TUPE: Pension guarantee enforceable against new owner 20 years later
In Whitney v Monster Worldwide Ltd, the Court of Appeal has confirmed that an assurance given by an employer about his pension entitlement was capable of amounting to a binding commitment, which could be enforced against the purchaser of that business 20 years later.
Mr Whitney was verbally assured by his then employer that he would be no worse off in a new money purchase pension scheme, following the closure of the final salary scheme in 1989. This was found to be a binding guarantee. In early 1997, Mr Whitney’s company was purchased by a subsidiary of Monster and that company promised to honour the pension arrangements. Later in 1997, the business transferred to Monster and TUPE applied.
The Court of Appeal concluded that it did not matter that the assurances were not recorded in a single document, as there was a "unanimity of view that there was a contract". The guarantee transferred to Mr Whitney's subsequent employer (Monster) by novation* alongside a TUPE transfer.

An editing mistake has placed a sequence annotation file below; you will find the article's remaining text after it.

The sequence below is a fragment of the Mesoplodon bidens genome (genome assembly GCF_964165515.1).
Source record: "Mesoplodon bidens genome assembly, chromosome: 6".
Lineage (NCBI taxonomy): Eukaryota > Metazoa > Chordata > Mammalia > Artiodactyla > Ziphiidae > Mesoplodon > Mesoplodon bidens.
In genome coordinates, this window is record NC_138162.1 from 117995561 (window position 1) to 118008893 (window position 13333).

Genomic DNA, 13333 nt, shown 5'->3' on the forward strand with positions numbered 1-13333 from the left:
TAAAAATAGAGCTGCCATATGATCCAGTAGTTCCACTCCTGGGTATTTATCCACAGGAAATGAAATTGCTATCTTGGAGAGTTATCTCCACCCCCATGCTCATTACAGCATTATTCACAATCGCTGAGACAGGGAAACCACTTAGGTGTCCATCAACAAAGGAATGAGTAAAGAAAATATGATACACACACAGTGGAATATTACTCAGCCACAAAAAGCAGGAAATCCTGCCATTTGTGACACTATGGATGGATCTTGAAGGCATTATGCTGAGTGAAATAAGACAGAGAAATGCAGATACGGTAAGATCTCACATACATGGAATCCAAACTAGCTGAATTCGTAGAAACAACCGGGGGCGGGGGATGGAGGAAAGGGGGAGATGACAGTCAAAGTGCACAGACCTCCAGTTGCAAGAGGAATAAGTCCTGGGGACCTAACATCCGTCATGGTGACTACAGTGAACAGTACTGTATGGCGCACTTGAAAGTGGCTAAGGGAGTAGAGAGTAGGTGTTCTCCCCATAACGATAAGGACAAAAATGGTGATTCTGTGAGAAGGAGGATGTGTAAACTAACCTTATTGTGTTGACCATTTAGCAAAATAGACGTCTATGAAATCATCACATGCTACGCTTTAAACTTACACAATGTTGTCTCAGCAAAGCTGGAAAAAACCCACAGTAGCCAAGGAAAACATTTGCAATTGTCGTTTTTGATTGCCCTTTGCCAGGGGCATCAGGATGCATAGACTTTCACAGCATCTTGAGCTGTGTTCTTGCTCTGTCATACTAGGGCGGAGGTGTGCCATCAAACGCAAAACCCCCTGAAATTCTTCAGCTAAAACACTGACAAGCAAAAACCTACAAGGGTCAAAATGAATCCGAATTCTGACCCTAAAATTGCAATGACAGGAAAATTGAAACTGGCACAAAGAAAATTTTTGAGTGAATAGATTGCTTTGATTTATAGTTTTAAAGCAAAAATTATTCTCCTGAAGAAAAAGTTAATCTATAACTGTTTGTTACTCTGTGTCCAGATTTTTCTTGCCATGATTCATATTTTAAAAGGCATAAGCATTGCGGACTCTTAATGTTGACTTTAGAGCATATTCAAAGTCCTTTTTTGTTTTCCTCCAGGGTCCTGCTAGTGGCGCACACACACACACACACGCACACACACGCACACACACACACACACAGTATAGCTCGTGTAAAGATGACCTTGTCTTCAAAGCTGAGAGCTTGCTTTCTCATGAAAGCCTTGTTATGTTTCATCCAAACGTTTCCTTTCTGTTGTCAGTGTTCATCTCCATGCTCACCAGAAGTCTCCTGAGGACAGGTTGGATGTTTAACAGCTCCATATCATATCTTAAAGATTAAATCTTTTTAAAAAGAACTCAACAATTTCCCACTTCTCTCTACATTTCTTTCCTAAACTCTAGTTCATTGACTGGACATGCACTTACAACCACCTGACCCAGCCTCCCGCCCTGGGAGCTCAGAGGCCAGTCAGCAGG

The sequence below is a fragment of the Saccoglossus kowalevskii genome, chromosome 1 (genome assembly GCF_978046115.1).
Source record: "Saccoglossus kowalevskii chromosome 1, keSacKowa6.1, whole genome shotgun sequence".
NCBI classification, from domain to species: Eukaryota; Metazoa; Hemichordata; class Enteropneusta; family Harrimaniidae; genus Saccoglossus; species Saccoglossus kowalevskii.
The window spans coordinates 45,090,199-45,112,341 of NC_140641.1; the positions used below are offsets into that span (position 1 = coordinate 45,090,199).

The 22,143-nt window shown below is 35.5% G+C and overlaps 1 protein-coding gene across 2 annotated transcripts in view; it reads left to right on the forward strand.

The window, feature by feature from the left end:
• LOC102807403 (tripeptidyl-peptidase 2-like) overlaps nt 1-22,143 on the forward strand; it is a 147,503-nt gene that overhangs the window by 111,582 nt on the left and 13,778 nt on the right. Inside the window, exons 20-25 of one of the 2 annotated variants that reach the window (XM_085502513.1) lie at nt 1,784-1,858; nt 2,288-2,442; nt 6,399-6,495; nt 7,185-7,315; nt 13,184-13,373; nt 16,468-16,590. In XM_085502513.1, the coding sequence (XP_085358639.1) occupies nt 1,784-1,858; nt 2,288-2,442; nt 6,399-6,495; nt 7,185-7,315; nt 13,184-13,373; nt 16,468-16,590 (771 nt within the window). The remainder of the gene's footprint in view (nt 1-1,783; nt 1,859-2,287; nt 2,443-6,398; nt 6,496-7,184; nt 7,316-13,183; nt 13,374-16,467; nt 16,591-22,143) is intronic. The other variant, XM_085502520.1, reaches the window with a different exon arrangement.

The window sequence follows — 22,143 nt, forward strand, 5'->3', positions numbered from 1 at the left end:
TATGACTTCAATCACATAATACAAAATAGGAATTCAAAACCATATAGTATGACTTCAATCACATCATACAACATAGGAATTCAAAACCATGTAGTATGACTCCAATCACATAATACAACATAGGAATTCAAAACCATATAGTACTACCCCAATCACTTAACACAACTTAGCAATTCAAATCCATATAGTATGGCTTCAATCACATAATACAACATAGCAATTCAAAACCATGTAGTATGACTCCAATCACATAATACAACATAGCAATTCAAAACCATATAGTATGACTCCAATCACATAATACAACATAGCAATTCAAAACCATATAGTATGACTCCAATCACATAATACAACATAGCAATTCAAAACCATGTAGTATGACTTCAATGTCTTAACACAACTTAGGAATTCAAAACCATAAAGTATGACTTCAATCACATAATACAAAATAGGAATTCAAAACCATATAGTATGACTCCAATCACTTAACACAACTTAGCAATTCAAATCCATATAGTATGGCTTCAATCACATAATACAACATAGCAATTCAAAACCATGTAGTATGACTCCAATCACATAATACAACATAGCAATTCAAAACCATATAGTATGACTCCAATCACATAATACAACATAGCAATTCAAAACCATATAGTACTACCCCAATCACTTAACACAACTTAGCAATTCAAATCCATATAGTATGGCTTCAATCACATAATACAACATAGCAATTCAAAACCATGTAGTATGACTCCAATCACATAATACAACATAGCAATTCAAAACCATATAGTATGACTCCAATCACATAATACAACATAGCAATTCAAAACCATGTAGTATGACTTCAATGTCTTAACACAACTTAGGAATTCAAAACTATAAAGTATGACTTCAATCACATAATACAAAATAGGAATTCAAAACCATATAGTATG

The general position is that on a business transfer, matters relating to transferring employees' rights under occupational pension schemes are excluded from TUPE protection. However, here the assurance was passed by novation*. Therefore employers involved in TUPE transfers should take steps to ensure that historic "no detriment" pension promises are not overlooked - these can amount to binding commitments even if they are not formalised in a single document.
Those acquiring an undertaking should undertake proper due diligence and obtain adequate warranty protection accordingly.
* Novation is where a contract is cancelled and replaced with another (with the consent of all the parties to the contract) allowing a third party takes up the rights and obligations of one of the original parties to the agreement.
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